The Univariate Marginal Distribution Algorithm (UMDA), a popular estimation of distribution algorithm, is studied from a run time perspective. On the classical OneMax benchmark function, a lower bound of \(Omega (\mu \sqrt n + n \log n)\), where \(\mu\) is the population size, on its expected run time is proved. This is the first direct lower bound on the run time of the UMDA. It is stronger than the bounds that follow from general blackbox complexity theory and is matched by the run time of many evolutionary algorithms. The results are obtained through advanced analyses of the stochastic change of the frequencies of bit values maintained by the algorithm, including carefully designed potential functions. These techniques may prove useful in advancing the field of run time analysis for estimation of distribution algorithms in general.

Chauhan, Ankit; Friedrich, Tobias; Quinzan, Francesco Approximating Optimization Problems using EAs on ScaleFree Networks. Genetic and Evolutionary Computation Conference (GECCO) 2017: 235242
It has been experimentally observed that realworld networks follow certain topologicalproperties, such as smallworld, powerlaw etc. To study these networks, many random graph models, such as Preferential Attachment, have been proposed. In this paper, we consider the deterministic properties which capture powerlaw degree distribution and degeneracy. Networks with these properties are known as scalefree networks in the literature. Many interesting problems remain NPhard on scalefree networks. We study the relationship between scalefree properties and the approximationratio of some commonly used evolutionary algorithms. For the Vertex Cover, we observe experimentally that the \((1+1)\) EA always gives the better result than a greedy local search, even when it runs for only \(O(n, \log(n))\) steps. We give the construction of a scalefree network in which a multiobjective algorithm and a greedy algorithm obtain optimal solutions, while the \((1+1)\) EA obtains the worst possible solution with constant probability. We prove that for the Dominating Set, Vertex Cover, Connected Dominating Set and Independent Set, the \((1+1)\) EA obtains constantfactor approximation in expected run time \(O(n, \log(n))\) and \(O(n^4)\) respectively. Whereas, GSEMO gives even better approximation than \((1+1)\) EA in expected run time \(O(n^3)\) for Dominating Set, Vertex Cover and Connected Dominating Set on such networks.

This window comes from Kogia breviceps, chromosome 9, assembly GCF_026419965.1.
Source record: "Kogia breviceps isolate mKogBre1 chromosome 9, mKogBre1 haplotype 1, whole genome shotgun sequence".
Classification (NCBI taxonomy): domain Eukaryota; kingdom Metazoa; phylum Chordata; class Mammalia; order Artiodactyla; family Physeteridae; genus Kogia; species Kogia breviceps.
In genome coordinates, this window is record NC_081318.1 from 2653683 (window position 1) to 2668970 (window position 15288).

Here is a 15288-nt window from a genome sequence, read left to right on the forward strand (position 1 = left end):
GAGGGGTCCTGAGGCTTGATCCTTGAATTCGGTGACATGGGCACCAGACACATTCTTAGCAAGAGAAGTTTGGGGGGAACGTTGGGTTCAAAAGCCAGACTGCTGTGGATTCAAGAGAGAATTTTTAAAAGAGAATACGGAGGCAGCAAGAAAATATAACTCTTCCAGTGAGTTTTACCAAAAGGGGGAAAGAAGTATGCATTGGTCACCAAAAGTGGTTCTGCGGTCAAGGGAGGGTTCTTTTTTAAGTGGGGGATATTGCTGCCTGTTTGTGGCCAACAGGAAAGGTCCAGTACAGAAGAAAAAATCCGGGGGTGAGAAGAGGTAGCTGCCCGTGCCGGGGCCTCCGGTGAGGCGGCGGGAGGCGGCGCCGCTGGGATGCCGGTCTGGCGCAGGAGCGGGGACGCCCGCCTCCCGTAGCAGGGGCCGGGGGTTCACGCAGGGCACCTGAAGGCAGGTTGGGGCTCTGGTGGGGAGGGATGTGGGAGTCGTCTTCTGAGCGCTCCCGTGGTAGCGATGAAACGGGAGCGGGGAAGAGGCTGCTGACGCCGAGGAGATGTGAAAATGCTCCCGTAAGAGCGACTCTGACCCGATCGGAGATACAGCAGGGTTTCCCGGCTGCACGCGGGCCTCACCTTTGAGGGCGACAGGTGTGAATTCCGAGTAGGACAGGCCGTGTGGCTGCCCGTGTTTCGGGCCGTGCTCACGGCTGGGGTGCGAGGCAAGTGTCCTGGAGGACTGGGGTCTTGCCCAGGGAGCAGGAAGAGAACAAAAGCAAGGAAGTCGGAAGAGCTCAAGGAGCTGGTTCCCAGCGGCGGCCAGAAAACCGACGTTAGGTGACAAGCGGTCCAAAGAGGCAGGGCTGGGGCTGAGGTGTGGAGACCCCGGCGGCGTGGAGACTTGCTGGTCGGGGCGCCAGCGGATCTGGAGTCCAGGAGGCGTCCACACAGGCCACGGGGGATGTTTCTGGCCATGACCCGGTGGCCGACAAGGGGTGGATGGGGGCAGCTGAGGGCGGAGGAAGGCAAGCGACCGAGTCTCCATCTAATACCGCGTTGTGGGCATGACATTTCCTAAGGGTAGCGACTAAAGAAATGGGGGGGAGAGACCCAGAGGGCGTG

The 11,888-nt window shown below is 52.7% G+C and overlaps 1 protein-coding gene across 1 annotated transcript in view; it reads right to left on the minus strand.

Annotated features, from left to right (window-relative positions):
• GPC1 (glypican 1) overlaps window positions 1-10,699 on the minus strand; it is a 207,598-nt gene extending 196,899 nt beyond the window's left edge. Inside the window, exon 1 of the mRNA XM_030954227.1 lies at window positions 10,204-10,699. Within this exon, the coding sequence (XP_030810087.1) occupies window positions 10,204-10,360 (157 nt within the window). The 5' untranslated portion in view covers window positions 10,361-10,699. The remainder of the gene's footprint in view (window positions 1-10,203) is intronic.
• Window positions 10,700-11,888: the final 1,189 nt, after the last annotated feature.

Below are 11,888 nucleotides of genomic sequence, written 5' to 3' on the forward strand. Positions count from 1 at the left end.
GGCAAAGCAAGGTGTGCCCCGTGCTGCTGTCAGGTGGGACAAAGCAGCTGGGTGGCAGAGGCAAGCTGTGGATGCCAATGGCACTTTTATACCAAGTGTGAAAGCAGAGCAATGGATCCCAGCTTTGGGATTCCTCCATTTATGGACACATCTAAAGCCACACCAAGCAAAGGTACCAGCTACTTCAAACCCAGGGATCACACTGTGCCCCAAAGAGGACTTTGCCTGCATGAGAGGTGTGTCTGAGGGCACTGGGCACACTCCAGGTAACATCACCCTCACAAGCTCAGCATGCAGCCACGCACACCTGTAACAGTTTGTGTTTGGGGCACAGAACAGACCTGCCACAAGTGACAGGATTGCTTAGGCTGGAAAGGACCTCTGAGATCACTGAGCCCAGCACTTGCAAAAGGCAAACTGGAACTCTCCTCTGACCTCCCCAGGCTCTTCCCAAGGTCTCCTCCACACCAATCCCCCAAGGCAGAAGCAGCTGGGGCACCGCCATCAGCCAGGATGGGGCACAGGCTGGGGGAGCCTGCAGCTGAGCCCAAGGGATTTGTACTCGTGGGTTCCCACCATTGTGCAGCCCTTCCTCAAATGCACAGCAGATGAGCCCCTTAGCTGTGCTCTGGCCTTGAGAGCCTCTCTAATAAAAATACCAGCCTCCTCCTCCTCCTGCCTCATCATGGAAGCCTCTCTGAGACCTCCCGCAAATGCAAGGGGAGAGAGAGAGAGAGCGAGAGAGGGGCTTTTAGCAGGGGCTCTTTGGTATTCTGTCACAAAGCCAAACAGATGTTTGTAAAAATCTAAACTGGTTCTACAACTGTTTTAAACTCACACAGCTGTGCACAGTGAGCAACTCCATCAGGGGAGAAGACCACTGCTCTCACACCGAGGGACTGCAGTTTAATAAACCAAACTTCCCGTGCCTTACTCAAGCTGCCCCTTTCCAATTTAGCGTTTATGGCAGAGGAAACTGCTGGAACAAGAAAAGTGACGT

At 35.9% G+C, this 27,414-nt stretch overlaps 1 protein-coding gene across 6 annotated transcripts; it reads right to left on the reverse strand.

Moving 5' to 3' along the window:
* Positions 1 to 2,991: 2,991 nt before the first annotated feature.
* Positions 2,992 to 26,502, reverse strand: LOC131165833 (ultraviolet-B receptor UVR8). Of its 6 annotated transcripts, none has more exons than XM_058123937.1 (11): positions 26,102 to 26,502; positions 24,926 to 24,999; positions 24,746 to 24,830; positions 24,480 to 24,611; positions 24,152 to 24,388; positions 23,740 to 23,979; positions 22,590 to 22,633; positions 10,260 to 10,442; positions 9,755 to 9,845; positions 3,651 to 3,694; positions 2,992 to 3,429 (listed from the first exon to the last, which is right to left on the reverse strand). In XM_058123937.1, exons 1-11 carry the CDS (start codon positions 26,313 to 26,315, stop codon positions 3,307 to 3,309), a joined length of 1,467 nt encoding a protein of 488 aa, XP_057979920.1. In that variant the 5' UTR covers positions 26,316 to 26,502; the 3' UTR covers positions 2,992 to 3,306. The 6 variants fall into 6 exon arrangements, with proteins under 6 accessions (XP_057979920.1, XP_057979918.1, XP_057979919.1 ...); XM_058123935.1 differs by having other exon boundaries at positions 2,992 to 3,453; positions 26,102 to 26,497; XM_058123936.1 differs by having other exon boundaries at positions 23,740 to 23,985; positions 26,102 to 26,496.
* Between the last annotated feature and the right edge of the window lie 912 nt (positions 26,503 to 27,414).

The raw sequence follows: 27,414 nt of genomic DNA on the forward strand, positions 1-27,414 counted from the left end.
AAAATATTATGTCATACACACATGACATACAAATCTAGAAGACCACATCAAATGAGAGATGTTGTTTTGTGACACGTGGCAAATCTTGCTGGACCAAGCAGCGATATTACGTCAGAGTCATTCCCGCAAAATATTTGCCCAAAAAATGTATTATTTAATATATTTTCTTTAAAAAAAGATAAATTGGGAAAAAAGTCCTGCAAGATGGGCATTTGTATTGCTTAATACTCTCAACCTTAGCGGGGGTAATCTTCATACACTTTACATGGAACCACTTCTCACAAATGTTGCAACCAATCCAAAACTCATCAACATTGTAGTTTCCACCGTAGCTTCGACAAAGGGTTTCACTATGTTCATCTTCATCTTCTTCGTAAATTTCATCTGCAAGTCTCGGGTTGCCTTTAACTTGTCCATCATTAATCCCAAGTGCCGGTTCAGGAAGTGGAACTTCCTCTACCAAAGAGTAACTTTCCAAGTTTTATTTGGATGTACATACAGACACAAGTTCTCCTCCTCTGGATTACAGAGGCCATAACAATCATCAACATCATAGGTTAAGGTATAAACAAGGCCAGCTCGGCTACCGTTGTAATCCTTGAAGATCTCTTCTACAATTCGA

Friedrich, Tobias; Kötzing, Timo; Melnichenko, Anna Analyzing Search Heuristics with Differential Equations. Genetic and Evolutionary Computation Conference (GECCO) 2017: 313314
Drift Theory is currently the most common technique for the analysis of randomized search heuristics because of its broad applicability and the resulting tight first hitting time bounds. The biggest problem when applying a drift theorem is to find a suitable potential function which maps a complex space into a single number, capturing the essence of the state of the search in just one value. We discuss another method for the analysis of randomized search heuristics based on the Theory of Differential Equations. This method considers the deterministic counterpart of the randomized process by replacing probabilistic outcomes by their expectation, and then bounding the error with good probability. We illustrate this by analyzing an Ant Colony Optimization algorithm (ACO) for the Minimum Spanning Tree problem (MST).